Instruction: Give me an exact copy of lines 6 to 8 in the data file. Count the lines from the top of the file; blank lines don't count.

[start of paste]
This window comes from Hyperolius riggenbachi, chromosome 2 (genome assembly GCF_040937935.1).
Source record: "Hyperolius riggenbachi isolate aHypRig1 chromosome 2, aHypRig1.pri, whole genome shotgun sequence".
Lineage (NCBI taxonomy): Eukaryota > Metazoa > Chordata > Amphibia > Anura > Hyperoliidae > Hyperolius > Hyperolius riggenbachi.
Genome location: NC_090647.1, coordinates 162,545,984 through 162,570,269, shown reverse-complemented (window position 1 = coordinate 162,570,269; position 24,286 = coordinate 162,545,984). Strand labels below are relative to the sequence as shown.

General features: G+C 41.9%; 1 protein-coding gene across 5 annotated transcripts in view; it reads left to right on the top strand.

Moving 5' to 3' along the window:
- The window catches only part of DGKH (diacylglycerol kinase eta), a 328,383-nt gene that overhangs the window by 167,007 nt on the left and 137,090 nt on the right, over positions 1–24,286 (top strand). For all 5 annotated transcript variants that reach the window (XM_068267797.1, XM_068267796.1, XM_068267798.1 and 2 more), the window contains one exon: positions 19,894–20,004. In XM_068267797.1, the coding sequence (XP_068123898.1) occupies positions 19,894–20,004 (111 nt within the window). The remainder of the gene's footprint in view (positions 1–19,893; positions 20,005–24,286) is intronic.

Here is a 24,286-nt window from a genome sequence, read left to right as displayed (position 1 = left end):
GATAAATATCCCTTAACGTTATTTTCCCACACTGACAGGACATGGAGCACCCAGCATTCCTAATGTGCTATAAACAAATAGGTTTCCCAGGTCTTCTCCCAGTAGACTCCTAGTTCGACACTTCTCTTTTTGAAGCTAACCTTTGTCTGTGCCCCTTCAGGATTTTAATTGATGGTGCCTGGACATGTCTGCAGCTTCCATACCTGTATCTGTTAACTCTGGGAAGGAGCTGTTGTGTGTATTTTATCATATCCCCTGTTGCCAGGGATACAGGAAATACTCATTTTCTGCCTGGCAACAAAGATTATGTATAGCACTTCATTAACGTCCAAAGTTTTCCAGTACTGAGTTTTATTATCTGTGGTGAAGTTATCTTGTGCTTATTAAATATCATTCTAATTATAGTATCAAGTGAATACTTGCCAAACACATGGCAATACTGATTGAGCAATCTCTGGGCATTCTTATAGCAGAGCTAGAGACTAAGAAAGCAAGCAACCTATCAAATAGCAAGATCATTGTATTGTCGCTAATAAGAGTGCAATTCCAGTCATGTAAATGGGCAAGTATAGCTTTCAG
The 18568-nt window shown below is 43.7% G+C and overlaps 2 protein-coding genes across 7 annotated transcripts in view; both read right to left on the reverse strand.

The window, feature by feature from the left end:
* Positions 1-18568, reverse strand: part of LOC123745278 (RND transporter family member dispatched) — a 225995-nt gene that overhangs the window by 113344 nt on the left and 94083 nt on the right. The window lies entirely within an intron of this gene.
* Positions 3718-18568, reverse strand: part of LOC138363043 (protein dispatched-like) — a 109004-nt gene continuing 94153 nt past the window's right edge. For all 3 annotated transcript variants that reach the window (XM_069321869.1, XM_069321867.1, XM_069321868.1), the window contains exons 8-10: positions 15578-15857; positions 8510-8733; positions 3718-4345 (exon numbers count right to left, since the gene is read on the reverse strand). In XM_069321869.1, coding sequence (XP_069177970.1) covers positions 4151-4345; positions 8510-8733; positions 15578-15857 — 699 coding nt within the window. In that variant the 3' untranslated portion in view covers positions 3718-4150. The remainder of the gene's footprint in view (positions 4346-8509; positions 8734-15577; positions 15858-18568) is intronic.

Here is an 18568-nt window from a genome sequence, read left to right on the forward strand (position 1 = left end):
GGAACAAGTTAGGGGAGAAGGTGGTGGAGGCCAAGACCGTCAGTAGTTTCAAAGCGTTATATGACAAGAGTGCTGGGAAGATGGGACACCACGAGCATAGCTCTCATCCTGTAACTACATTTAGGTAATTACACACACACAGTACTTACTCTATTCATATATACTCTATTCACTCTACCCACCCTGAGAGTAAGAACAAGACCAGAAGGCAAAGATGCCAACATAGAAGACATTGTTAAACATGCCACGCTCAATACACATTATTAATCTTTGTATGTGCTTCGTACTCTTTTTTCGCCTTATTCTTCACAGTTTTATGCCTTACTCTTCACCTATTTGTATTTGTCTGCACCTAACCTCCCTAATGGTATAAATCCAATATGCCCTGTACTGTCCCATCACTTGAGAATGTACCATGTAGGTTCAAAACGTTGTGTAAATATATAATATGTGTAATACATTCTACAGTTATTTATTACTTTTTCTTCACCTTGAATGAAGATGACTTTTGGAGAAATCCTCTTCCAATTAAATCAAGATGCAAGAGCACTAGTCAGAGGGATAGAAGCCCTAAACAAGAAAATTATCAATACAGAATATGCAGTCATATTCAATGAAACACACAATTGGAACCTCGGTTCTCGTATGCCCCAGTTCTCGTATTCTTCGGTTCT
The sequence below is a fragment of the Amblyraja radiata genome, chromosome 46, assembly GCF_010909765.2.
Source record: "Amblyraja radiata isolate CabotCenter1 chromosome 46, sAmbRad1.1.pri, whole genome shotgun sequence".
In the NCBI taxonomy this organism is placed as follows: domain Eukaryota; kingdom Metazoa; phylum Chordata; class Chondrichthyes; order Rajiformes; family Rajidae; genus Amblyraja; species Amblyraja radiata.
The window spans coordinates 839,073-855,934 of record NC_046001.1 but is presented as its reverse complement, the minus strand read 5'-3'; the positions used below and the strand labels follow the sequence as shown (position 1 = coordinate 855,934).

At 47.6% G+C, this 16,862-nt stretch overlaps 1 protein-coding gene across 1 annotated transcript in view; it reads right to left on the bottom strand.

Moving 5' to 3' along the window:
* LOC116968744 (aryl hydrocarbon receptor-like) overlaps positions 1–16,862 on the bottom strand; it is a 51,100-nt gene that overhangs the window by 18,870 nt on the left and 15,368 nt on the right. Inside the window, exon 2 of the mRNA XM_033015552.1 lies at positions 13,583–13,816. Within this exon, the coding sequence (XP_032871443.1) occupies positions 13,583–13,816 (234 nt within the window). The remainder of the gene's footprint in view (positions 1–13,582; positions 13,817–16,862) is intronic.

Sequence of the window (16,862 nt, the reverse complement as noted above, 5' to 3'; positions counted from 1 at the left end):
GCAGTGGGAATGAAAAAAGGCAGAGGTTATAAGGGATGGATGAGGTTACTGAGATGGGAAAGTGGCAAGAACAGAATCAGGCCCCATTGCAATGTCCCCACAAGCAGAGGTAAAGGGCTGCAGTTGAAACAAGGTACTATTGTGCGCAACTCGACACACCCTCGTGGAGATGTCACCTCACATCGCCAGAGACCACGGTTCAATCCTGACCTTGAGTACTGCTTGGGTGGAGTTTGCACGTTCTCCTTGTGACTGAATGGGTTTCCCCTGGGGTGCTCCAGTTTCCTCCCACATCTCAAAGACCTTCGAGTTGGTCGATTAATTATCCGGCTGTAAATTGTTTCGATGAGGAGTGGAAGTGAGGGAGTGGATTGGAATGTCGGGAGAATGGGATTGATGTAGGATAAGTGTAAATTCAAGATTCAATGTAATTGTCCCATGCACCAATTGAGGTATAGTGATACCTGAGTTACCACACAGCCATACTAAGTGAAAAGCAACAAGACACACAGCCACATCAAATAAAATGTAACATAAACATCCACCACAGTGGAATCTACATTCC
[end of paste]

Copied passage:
Moving 5' to 3' along the window:
- The window catches only part of DGKH (diacylglycerol kinase eta), a 328,383-nt gene that overhangs the window by 167,007 nt on the left and 137,090 nt on the right, over positions 1–24,286 (top strand). For all 5 annotated transcript variants that reach the window (XM_068267797.1, XM_068267796.1, XM_068267798.1 and 2 more), the window contains one exon: positions 19,894–20,004. In XM_068267797.1, the coding sequence (XP_068123898.1) occupies positions 19,894–20,004 (111 nt within the window). The remainder of the gene's footprint in view (positions 1–19,893; positions 20,005–24,286) is intronic.

Here is a 24,286-nt window from a genome sequence, read left to right as displayed (position 1 = left end):